Yuan TL, Wulf G, Burga L, Cantley LC: Cell-to-cell variability in PI3K protein level regulates PI3K-AKT pathway activity in cell populations. Curr Biol. 2011, 2: 173-183.
Sisan DR, Halter M, Hubbard JB, Plant AL: Predicting rates of cell state change caused by stochastic fluctuations using a data-driven landscape model. Proc Natl Acad Sci USA. 2012, 1: 19262-7.
Denko NC: Hypoxia, HIF1 and glucose metabolism in the solid tumour. Nat Rev Can. 2008, 8: 705-713. 10.1038/nrc2468.
Nelson CM, Chen CS: Cell-cell signaling by direct contact increases cell proliferation via a PI3K-dependent signal. FEBS Lett. 2002, 5: 238-242.
Liu WF, Nelson CM, Pirone DM, Chen CS: E-cadherin engagement stimulates proliferation via RAC 1. J Cell Biol. 2006, 1: 431-441.
Hui EE, Bhatia SN: Micromechanical control of cell-cell interactions. Proc Nat Acad Sci USA. 2007, 1: 5722-5726.
Puliafito A, Hufnagel L, Neveu P, Streichan S, Sigal A, Fygenson DK, Shraiman BI: Collective and single cell behavior in epithelial contact inhibition. Proc Nat Acad Sci USA. 2011, 1: 739-744.
Sear RP, Chung S-W, Markovich G, Gelbart WM, Heath JR: Spontaneous patterning of quantum dots at the air-water interface. Phys Rev E. 1999, 59: R6255-R6258. 10.1103/PhysRevE.59.R6255.
Tian R, Wang S, Elisma F, Li L, Zhou H, Wang L, Figeys D: Rare cell proteomic reactor applied to stable isotope labeling by amino acids in cell culture (SILAC)-based quantitative proteomics study of human embryonic stem cell differentiation. Mol Cell Proteomics. 2011, 10: M110.000679-10.1074/mcp.M110.000679.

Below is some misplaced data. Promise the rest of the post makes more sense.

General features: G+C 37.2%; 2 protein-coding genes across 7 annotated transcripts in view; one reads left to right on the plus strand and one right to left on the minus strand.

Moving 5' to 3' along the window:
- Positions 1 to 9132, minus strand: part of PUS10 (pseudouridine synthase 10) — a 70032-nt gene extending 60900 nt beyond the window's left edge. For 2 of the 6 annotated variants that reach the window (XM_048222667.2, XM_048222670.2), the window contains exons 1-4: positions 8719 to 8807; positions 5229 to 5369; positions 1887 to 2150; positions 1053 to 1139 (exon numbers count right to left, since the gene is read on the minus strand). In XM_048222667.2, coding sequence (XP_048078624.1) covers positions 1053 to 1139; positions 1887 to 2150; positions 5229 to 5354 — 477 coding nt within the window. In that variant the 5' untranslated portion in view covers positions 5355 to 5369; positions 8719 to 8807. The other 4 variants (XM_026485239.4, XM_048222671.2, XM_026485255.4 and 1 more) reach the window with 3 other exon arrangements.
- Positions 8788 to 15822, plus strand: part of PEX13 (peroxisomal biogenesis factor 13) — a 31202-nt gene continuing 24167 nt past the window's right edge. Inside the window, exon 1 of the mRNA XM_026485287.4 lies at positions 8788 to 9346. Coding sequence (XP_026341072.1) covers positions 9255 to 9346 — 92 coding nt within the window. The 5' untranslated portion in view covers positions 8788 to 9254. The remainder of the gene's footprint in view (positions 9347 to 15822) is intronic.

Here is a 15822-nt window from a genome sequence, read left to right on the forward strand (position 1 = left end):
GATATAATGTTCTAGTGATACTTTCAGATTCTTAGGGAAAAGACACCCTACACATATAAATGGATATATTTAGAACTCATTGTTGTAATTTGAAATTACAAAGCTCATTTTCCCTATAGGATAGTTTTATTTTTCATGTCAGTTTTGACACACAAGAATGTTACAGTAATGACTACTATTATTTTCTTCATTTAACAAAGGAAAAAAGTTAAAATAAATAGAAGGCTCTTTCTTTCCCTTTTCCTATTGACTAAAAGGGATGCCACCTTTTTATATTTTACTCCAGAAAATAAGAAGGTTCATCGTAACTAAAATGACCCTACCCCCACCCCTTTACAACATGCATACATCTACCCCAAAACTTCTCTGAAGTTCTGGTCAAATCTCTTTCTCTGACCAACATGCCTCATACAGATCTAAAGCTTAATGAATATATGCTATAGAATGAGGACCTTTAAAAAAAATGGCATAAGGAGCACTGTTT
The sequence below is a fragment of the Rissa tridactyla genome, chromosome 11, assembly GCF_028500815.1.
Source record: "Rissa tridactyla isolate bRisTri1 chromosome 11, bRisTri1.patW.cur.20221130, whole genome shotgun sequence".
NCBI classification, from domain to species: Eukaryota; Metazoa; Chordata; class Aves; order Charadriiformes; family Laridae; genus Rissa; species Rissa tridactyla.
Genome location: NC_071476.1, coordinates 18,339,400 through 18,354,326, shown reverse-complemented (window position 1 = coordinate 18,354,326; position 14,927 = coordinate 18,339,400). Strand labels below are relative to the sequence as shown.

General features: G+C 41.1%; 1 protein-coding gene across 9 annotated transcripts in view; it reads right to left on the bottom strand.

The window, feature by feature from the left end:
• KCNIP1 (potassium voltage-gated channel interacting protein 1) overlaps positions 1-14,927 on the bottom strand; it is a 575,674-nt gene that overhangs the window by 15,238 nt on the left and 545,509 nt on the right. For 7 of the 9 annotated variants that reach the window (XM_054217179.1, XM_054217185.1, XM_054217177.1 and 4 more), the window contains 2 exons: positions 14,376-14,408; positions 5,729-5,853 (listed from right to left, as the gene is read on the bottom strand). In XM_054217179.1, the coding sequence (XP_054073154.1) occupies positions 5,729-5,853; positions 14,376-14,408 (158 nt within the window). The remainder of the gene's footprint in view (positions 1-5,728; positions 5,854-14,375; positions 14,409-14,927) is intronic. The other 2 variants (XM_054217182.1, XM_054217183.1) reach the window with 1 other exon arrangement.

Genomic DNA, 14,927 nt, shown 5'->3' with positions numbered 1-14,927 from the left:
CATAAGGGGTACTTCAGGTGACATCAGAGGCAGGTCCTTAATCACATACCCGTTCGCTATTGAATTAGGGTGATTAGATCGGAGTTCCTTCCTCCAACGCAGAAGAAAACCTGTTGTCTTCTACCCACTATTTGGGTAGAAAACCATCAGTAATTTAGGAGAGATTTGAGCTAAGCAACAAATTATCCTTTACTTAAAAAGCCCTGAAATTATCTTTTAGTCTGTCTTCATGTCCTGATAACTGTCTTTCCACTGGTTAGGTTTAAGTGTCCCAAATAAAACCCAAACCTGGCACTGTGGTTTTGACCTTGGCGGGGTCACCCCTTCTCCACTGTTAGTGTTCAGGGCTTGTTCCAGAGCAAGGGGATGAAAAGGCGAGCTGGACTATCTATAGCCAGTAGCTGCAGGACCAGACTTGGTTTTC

Thakur D, Rejtar T, Wang D, Bones J, Cha S, Clodfelder-Miller B, Richardson E, Binns S, Dahiya S, Sgroi D, Karger BL: Microproteomic analysis of 10,000 laser captured microdissected breast tumor cells using short-range sodium dodecyl sulfate-polyacrylamide gel electrophoresis and porous layer open tubular liquid chromatography tandem mass spectrometry. J Chromatogr A. 2011, 1: 8168-8174.
Some of the work reviewed here was supported by the National Cancer Institute (5U54 CA119347 and R01 CA170689-01 to JRH) and the National Institutes of Health (NIH 1 U01 CA164252-01 to RF and U54 CA143798 to RF).
The authors declare that they have no competing interests.
About this article
Cite this article
Wei, W., Shin, Y.S., Ma, C. et al. Microchip platforms for multiplex single-cell functional proteomics with applications to immunology and cancer research. Genome Med 5, 75 (2013). https://doi.org/10.1186/gm479
- Signaling Network
- Fluorescence Activate Cell Sorting
- Microfluidics Platform
- Antibody Array
- Functional Proteomics